Addressing customer loyalty with The Ultimate Question Customer loyalty is a great measure of how much value you’re actually providing. This measure is important because, chances are, your customers are less loyal than you think. Indeed, research presented in the books The Challenger Sale and The Effortless Experience, by Matthew Dixon, indicates that price has little to do with customer loyalty. That might mean that you’re providing less value — as measured by customer loyalty — than you think. But that’s actually great news, because it means you can provide more value, and be more competitive.
We recommend dispensing with the assumption that returning customers are returning because they’re loyal. There’s a strong chance that they’re only returning for two reasons:
1) switching suppliers is too inconvenient
2) your price is competitive — or at least, competitive enough that they can justify not going through the hassle of switching.
What you really need is a way to measure how satisfied your customers actually are. You could do this by hiring expensive consultants to conduct research programs and intensive surveys, but that would just harass your customers and leave you with a massive pile of data to work through. For these reasons and more, that simply won’t advance your customer loyalty, or even really give you an effective measure of it.
What you need is a solution that’s short and sweet. You can do it all with one simple question, named The Ultimate Question (see the book The Ultimate Question 2.0: How Net Promoter Companies Thrive in a Customer-Driven World by Fred Reichheld) by its inventors:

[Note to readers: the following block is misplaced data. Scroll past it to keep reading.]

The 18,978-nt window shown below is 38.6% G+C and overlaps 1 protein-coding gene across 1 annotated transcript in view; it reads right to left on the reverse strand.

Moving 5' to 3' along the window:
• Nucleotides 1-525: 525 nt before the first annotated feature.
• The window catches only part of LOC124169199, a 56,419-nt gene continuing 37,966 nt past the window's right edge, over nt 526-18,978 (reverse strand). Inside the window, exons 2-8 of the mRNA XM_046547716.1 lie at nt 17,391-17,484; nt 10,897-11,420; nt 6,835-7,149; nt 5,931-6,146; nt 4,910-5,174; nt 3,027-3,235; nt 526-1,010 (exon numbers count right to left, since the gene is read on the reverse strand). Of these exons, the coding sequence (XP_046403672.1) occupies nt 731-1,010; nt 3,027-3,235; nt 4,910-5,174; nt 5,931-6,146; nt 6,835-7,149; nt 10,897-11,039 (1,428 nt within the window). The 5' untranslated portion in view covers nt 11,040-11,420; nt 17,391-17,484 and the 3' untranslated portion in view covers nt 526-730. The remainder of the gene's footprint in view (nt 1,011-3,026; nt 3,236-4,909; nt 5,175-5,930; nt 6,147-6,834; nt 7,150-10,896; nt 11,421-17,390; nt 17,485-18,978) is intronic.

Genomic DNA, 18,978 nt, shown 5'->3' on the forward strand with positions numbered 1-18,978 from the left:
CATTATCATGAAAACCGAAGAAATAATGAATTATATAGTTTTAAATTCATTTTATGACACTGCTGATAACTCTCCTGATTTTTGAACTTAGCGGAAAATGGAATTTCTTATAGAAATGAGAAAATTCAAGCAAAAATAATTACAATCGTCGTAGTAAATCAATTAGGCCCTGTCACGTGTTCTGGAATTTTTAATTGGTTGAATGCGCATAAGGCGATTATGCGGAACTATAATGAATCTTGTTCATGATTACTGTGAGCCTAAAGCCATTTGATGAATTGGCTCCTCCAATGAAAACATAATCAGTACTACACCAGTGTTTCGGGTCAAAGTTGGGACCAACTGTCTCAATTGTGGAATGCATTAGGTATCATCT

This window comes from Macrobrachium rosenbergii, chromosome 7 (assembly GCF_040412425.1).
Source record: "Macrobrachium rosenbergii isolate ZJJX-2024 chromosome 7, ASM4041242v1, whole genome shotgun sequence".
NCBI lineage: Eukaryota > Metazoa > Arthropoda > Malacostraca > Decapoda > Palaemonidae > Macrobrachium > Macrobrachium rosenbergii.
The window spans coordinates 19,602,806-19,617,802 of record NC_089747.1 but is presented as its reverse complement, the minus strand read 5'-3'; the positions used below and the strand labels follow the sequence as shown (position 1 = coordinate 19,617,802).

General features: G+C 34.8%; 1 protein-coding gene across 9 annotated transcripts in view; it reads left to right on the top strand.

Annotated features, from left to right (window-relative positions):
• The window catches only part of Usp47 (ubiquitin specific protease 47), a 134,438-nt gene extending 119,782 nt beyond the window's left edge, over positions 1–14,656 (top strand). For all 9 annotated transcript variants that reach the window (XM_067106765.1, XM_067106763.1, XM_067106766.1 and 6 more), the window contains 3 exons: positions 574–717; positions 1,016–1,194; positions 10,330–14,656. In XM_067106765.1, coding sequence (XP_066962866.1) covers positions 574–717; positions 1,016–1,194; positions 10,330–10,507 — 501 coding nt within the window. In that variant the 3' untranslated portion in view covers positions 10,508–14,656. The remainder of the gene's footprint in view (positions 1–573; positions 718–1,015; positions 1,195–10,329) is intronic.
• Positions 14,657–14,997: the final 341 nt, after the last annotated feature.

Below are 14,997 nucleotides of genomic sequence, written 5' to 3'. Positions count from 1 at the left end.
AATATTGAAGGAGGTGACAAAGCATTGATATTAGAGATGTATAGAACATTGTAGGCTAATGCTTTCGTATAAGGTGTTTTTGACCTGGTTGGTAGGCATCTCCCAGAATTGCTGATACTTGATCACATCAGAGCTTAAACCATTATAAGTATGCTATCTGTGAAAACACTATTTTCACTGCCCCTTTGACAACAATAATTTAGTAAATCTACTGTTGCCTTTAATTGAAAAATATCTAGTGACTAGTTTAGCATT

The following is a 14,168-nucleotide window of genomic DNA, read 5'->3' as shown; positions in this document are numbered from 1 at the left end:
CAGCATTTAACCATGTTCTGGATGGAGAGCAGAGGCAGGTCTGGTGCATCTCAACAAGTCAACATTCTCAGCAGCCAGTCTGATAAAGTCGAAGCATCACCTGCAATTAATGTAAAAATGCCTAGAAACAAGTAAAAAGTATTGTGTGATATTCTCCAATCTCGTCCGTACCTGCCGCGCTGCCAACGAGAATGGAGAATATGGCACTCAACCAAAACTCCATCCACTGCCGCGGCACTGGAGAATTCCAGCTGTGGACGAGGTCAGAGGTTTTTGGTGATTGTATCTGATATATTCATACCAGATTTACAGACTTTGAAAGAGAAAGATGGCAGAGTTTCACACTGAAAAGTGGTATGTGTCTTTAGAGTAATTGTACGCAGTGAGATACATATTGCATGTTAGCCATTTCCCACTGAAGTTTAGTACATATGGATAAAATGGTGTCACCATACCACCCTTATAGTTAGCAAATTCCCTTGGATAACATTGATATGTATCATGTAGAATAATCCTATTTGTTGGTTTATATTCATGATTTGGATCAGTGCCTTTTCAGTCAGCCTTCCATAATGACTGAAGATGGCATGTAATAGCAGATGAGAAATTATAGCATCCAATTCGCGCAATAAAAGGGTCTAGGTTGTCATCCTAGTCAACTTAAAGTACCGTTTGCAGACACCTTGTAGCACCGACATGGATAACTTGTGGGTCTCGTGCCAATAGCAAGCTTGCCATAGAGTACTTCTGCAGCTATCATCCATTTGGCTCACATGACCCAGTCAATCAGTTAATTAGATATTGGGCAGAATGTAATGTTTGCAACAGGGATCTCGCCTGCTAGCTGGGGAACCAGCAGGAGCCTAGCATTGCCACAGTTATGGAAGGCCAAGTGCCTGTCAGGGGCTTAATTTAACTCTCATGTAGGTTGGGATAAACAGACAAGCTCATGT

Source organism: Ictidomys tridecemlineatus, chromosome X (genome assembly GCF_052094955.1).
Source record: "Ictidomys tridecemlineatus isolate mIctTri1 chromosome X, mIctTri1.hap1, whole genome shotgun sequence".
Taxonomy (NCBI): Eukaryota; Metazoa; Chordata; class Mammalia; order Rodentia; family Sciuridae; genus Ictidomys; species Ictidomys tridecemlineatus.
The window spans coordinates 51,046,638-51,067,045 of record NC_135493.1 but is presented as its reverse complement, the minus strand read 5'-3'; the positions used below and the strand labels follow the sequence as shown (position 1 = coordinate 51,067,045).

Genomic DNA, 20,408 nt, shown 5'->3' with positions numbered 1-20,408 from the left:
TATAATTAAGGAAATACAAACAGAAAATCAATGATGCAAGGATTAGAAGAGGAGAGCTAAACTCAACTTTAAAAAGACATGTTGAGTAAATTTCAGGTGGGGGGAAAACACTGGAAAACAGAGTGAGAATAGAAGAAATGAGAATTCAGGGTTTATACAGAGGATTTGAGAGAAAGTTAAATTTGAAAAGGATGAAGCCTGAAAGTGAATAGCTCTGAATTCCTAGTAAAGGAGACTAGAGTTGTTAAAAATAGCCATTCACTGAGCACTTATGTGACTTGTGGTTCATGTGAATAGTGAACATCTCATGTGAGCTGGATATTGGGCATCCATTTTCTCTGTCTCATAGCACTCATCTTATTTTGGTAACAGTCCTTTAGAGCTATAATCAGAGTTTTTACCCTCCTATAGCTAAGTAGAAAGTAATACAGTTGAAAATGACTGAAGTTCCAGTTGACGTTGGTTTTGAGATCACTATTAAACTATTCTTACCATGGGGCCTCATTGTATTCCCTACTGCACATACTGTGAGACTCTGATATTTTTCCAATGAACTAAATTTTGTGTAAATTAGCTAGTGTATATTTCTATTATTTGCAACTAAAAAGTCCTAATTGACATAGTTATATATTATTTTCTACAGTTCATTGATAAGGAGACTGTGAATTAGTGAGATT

“On a scale of 1 to 10, how likely are you to recommend our product/service?”
The researchers found that those who scored a 9 or 10 are “Promoters”, meaning they will actively promote your business. 1 to 6 are “Detractors”, meaning that they will actually say bad things about your business. The rest are neutral. Your goal is to end up with a Net Promoter Score of 9 or greater.
NPS is very simple to implement, and leaves you with one simple metric to interpret. Of course, to actually improve that score, you’ll need to dig a little deeper into the root causes behind the scores that your individual customers are giving you. What you’ll end up with, then, is a clear cut plan of action on how to improve customer loyalty.
You can start implementing NPS immediately by simply asking your customers the Ultimate Question, recording their score, and then sorting the data according to relevant categories. You want to be aware of any existing patterns. For instance, if all of your low scores are sales from one salesperson, you may need to investigate that individual’s approach.
For the full story on NPS, you can read the The Ultimate Question 2.0: How Net Promoter Companies Thrive in a Customer-Driven World.